Last month, we were among many scientifically minded groups that were critical of UC Irvine's decision to accept a $200 Million gift from Susan and Henry Samueli, a couple who have deep pockets and even deeper beliefs in the power of alternative medicine.
In a follow-up article, Michael Hiltzik of the Los Angeles Times recently noted a new change in the UC Irvine system website –- the removal of "homeopathy" as a service available to patients. Homeopathy used to appear alongside stress reduction, herbs and dietary supplements, manipulative therapies, and detoxification.
As alternative as some of those therapies are, they apparently make the cut for UC Irvine to continue offering them. Why cut homeopathy then? The removal of homeopathy is a mystery and we can only surmise the reason. For example, perhaps the backlash from the enormous financial gift by the Samuelis made them take a second look at their offerings. But, it's not like scrapping homeopathy makes the Samueli center a vision of science-based medicine.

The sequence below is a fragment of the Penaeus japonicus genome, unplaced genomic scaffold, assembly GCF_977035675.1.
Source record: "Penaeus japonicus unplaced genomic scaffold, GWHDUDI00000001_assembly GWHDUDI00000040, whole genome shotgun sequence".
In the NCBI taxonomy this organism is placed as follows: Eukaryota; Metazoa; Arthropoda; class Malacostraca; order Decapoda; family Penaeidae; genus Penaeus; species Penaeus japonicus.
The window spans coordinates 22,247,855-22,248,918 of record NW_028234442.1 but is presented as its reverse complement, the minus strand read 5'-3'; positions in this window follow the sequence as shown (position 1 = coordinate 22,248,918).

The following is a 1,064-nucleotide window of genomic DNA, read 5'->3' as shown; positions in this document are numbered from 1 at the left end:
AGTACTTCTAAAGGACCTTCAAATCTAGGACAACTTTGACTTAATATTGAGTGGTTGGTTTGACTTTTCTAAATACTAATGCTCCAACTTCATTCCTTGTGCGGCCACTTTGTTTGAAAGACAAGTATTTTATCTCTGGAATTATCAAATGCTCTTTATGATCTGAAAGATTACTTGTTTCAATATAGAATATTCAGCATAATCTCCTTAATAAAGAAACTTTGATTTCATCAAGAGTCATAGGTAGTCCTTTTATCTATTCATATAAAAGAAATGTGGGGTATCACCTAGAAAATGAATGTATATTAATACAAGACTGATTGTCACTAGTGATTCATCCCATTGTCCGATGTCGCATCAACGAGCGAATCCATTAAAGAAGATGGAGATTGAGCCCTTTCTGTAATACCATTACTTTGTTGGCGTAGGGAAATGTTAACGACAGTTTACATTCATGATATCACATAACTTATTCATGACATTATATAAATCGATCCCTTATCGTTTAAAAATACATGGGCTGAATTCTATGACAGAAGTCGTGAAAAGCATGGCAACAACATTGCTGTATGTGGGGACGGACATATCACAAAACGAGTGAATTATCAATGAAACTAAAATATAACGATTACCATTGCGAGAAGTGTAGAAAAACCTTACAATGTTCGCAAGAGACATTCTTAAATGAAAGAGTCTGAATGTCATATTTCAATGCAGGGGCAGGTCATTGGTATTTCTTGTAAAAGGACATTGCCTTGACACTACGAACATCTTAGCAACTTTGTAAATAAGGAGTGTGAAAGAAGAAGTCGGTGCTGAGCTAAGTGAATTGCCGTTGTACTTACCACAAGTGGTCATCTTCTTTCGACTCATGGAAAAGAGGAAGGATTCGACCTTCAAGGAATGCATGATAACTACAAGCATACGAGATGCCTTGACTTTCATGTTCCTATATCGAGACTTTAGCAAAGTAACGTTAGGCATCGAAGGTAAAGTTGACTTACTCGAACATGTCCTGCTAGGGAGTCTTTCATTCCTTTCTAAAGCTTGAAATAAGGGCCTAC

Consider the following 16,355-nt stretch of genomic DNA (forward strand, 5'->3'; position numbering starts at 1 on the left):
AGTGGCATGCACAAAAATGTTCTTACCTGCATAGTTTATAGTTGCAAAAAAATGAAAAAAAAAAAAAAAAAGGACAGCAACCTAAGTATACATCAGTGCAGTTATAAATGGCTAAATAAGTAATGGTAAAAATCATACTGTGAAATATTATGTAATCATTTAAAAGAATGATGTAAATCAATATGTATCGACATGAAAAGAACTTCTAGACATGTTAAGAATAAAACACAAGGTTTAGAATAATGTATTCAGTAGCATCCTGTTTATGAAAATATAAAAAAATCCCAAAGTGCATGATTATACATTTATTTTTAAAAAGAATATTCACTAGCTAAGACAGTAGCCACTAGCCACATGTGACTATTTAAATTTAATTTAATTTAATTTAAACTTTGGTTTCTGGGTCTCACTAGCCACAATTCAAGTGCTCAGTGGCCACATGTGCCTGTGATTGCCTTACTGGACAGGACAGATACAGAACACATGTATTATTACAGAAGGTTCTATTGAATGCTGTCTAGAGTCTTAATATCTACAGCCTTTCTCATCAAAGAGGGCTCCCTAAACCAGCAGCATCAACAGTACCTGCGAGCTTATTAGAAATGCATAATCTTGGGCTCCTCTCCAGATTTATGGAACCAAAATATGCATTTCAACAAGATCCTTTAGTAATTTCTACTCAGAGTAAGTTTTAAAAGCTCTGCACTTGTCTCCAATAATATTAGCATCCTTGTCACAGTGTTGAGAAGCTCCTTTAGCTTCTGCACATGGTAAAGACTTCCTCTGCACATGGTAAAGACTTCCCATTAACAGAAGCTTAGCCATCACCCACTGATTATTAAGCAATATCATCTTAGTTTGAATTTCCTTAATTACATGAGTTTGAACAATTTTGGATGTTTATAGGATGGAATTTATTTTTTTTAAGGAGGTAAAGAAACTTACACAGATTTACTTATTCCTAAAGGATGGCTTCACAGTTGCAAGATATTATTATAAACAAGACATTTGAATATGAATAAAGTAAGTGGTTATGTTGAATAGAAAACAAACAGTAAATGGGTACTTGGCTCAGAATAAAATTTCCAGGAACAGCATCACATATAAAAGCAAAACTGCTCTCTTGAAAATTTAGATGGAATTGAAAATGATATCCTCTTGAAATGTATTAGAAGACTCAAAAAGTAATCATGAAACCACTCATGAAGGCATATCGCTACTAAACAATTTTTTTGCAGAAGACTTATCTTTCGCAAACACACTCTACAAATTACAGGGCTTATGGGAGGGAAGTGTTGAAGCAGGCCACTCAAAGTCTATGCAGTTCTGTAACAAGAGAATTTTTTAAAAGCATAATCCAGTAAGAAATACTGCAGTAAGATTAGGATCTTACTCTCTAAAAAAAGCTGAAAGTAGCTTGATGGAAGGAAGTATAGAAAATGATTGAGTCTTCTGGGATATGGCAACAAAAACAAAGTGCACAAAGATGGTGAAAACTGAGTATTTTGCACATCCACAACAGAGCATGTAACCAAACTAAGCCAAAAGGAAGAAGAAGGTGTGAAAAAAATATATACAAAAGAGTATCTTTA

The rest of the website is not shy about their embrace of alternative (or integrative) medicine. They state,
As part of our focus on maintaining wellness and promoting health and the treatment of illness, we offer clinical services in acupuncture, naturopathy, Chinese herbal medicine, nutritional supplements, a therapeutic lifestyle program and education at our Birch Street center in Newport Beach.
This move by UC Irvine is like someone ordering an ice cream sundae with chocolate sauce, nuts, and whipped cream, but leaving off the sprinkles because they are too many calories.
You can't cherry pick your alternative medicines, UC Irvine. You are either practicing medicine or you're practicing something else.